alex makriyannis

Alex Makriyannis
George D. Behrakis Chair in Pharmaceutical Biotechnology Director,
Center for Drug Discovery Northeastern University

Alex Makriyannis is the Director of the Centre for Drug Discovery at Northeastern University. He has been instrumental in advancing the understanding of the endocannabinoid receptors and the Endocannabinoid system as a whole. In August, he and his colleagues assembled for the 4th Annual Chemistry & Pharmacology for Drugs of Abuse (CPDA) Conference. The CPDA was made possible by a grant from the National Institute on Drug Abuse (NIDA), and contributions from Northeastern University and its sponsors

So, tell us about the history of the CPDA summit.

I have been working on Cannabinoids for many years. I started working on Cannabinoids before the receptors were even discovered; I actually had a hand in the discovery of these. I’ve long held an interest in that. The CPDA was more of a panel effort to return some of the benefits I received from the field. We have the summit every year; this year was the fourth repetition and it covers all things to do with the scientific understanding of drug addiction. We try to focus on topics that are current in the field. This year we had a lot of content focused around opioids, cannabinoids and, specifically, a lot on CBD. We brought in high-end speakers to equip attendees with the most current understanding in the field. The NIH, specifically the National Institute on Drug Abuse, have their own part so attendees can find out what the agency is currently doing, and hear from them about research funding opportunities. We had close to 200 people there this year.

What have been your key highlights from the CPDA summit?

During one of our previous meetings, we decided to do an extra day for Cannabinoids. Generally, it is a two-day meeting and last year we had a Nobel Laureate speaking. This year we had very accomplished scientist Bryan Roth as keynote. We really try to grab new scientists who are coming in so they get exposed to what's happening in the field whilst sharing the stage with very well-known and successful scientists. We also have junior scientists who present, so, it's a real mix.

What is the prime motive behind your research?

I've been a scientist for most of my life, and I happened to work on Cannabis early on. I found it to be very interesting. At the time when I got into the field, we didn't really know very much; we knew that cannabinoids are substances that come from cannabis plants. It’s a plant that had been used by many people in the world over the years so it was very mysterious. I’m attracted to finding the function of these things and what they do. So, I started working on that, and it became more and more interesting. And right now I head up something called the Centre of Drug Discovery here at Northeastern University, and about 80% of what we do is based around the cannabinoids system.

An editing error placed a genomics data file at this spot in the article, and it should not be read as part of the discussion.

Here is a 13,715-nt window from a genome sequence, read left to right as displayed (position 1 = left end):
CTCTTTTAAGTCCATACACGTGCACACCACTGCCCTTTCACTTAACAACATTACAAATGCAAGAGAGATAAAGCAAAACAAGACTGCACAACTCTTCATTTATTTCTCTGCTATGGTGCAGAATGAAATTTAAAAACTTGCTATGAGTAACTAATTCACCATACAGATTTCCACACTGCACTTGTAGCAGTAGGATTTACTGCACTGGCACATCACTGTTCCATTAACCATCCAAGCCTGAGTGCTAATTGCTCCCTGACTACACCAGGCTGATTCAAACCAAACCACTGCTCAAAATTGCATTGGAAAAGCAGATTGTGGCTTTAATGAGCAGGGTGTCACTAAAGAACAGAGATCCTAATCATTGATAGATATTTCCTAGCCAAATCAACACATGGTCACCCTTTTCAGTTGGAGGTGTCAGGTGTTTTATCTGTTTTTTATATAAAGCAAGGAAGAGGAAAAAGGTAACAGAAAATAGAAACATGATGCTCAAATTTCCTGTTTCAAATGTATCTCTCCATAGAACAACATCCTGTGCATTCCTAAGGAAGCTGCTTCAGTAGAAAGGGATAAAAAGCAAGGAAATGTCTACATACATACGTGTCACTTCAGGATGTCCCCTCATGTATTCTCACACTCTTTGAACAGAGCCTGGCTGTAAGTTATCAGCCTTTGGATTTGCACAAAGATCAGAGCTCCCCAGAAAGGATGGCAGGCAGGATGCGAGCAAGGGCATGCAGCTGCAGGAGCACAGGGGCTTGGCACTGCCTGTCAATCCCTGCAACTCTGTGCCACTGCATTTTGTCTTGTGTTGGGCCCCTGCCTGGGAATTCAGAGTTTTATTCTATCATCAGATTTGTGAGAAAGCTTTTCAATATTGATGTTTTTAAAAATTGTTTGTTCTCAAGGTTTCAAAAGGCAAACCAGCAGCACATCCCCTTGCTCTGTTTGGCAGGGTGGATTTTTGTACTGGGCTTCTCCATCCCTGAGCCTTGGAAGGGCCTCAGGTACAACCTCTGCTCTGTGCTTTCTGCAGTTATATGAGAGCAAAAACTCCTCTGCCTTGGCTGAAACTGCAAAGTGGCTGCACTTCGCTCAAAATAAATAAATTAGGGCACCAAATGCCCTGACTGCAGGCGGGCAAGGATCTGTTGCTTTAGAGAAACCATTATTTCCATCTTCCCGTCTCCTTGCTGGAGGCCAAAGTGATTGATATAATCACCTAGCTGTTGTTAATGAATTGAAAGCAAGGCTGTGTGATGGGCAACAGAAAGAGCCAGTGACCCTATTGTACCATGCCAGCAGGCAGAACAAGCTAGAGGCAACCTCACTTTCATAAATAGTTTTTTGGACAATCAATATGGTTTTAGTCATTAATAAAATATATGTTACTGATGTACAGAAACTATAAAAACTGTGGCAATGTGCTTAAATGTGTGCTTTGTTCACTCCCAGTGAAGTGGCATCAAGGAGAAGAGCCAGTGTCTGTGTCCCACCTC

Tell us more about the work you do at the Center for Drug Discovery?

The centre is divided into three components, each dedicated to different activities. One of the components is medicinal chemistry, which focuses on developing methods for making these compounds, the endocannabinoids, the Cannabinoids, Cannabis compounds, discovering new medications that could be developed within the centre and taking them daily by modulating the endocannabinoids system. Another component is the biochemistry component where we look at these targets and whether these cannabinoids interact with them. This would be the receptors like the GPCRs versus CB1 and CB2 or the enzymes. We develop these molecules, clone them, modify them and then we study how each of these proteins interact with the ligand. We do a lot of biophysical work there also; we do NMR and mass spectrometry and that enables us to do computational chemistry. So on the whole, the centre is a holistic approach to studying the biology of the cannabinoid system but also trying to develop medications that modulate the cannabinoid system.